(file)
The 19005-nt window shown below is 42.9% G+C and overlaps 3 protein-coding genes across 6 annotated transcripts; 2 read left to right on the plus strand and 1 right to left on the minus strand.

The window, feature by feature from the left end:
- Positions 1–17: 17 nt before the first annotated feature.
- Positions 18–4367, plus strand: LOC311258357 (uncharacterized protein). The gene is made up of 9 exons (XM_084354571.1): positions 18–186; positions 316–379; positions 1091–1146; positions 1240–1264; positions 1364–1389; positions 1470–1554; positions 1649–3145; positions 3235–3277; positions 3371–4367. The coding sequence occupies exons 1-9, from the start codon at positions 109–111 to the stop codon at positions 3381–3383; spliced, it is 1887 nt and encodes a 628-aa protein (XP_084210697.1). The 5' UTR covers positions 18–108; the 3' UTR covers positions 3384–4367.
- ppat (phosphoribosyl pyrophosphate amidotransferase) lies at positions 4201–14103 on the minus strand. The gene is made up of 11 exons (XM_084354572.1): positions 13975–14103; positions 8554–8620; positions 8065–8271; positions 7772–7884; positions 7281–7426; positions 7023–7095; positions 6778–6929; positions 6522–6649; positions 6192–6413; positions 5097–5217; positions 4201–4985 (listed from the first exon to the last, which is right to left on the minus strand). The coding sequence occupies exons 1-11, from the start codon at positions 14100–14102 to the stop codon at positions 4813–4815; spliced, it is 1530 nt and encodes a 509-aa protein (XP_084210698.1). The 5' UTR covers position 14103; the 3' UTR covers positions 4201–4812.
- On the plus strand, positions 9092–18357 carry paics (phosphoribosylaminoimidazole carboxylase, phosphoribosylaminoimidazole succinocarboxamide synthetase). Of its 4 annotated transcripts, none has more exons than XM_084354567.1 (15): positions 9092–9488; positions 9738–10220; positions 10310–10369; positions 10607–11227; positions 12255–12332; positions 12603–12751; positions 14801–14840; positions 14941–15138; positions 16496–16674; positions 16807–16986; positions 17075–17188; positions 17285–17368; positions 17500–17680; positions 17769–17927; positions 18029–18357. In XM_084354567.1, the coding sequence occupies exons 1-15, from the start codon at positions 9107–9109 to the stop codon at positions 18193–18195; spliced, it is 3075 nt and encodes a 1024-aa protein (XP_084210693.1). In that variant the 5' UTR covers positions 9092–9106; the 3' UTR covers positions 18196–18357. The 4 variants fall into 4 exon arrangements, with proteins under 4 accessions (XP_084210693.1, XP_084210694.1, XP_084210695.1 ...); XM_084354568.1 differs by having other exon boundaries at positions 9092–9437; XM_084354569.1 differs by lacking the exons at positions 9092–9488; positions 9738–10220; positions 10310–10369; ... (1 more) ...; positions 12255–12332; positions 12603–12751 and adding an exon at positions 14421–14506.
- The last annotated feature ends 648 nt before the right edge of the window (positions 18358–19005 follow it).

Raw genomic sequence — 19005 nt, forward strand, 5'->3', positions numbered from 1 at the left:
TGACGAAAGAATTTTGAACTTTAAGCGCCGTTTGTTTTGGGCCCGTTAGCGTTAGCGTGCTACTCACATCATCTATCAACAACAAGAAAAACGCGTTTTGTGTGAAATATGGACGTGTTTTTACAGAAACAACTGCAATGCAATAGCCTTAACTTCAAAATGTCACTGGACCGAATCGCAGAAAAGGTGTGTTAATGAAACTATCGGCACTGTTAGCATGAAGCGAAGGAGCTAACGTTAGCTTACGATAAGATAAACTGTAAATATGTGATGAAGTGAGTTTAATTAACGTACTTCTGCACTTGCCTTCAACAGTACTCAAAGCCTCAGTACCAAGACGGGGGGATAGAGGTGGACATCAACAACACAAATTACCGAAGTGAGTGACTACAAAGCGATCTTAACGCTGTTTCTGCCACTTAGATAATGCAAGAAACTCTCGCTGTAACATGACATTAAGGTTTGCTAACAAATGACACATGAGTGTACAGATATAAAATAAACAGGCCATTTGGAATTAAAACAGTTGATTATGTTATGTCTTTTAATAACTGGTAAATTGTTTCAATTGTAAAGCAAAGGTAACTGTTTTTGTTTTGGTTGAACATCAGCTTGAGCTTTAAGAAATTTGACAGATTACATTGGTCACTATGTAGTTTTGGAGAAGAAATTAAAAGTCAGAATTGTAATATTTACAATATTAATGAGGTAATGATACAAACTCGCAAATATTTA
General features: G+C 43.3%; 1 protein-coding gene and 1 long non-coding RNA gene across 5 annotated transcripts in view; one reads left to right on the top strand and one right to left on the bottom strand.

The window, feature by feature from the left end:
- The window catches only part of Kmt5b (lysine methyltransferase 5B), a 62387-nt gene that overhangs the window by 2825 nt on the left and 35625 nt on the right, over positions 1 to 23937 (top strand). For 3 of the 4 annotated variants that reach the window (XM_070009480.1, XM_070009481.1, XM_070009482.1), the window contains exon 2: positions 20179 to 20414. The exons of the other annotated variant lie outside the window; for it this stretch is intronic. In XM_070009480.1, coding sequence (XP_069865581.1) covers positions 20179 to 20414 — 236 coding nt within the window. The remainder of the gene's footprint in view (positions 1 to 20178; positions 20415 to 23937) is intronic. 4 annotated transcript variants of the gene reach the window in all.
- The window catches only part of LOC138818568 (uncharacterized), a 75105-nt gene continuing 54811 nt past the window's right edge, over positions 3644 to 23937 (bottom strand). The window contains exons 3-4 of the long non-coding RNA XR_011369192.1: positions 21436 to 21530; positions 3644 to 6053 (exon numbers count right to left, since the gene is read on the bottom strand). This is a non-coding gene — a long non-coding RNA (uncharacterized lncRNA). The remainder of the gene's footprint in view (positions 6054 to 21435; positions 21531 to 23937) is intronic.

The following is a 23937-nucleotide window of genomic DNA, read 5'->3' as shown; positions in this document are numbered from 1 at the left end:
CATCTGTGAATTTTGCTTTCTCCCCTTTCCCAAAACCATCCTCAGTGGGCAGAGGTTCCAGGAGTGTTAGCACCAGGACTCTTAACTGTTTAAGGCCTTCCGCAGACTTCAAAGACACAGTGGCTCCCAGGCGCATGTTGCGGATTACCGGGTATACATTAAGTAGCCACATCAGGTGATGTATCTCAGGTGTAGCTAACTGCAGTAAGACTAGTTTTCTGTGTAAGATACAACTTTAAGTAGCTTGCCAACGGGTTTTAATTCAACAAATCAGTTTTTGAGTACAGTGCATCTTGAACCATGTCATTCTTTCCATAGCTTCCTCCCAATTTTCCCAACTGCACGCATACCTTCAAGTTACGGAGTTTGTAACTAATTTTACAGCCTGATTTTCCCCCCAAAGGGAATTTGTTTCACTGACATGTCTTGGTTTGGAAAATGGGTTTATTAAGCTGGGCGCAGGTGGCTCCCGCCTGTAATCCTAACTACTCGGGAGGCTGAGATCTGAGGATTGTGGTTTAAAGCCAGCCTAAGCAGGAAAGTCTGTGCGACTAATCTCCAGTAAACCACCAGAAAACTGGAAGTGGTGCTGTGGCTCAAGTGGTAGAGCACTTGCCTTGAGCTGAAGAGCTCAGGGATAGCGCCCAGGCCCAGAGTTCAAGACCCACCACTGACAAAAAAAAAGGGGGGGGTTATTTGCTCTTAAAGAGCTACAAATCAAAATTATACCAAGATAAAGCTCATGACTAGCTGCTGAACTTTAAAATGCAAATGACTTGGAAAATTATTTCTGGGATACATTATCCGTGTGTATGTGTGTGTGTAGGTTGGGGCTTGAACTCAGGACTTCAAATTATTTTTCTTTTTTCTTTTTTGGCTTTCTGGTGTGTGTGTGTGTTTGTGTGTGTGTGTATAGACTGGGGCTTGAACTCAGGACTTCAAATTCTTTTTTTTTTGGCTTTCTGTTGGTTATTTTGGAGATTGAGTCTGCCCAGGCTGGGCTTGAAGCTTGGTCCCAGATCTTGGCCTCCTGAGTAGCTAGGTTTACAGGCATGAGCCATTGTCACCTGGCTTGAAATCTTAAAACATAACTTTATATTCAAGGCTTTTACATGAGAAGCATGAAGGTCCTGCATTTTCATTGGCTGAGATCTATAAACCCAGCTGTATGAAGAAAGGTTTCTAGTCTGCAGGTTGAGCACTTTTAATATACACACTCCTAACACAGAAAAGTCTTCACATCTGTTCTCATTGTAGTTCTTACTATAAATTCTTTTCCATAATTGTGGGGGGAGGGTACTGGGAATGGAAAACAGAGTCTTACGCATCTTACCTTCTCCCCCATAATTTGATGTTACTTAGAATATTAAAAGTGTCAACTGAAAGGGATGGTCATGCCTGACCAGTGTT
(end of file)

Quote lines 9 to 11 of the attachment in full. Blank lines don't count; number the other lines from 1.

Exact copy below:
TGACGAAAGAATTTTGAACTTTAAGCGCCGTTTGTTTTGGGCCCGTTAGCGTTAGCGTGCTACTCACATCATCTATCAACAACAAGAAAAACGCGTTTTGTGTGAAATATGGACGTGTTTTTACAGAAACAACTGCAATGCAATAGCCTTAACTTCAAAATGTCACTGGACCGAATCGCAGAAAAGGTGTGTTAATGAAACTATCGGCACTGTTAGCATGAAGCGAAGGAGCTAACGTTAGCTTACGATAAGATAAACTGTAAATATGTGATGAAGTGAGTTTAATTAACGTACTTCTGCACTTGCCTTCAACAGTACTCAAAGCCTCAGTACCAAGACGGGGGGATAGAGGTGGACATCAACAACACAAATTACCGAAGTGAGTGACTACAAAGCGATCTTAACGCTGTTTCTGCCACTTAGATAATGCAAGAAACTCTCGCTGTAACATGACATTAAGGTTTGCTAACAAATGACACATGAGTGTACAGATATAAAATAAACAGGCCATTTGGAATTAAAACAGTTGATTATGTTATGTCTTTTAATAACTGGTAAATTGTTTCAATTGTAAAGCAAAGGTAACTGTTTTTGTTTTGGTTGAACATCAGCTTGAGCTTTAAGAAATTTGACAGATTACATTGGTCACTATGTAGTTTTGGAGAAGAAATTAAAAGTCAGAATTGTAATATTTACAATATTAATGAGGTAATGATACAAACTCGCAAATATTTA
General features: G+C 43.3%; 1 protein-coding gene and 1 long non-coding RNA gene across 5 annotated transcripts in view; one reads left to right on the top strand and one right to left on the bottom strand.

The window, feature by feature from the left end: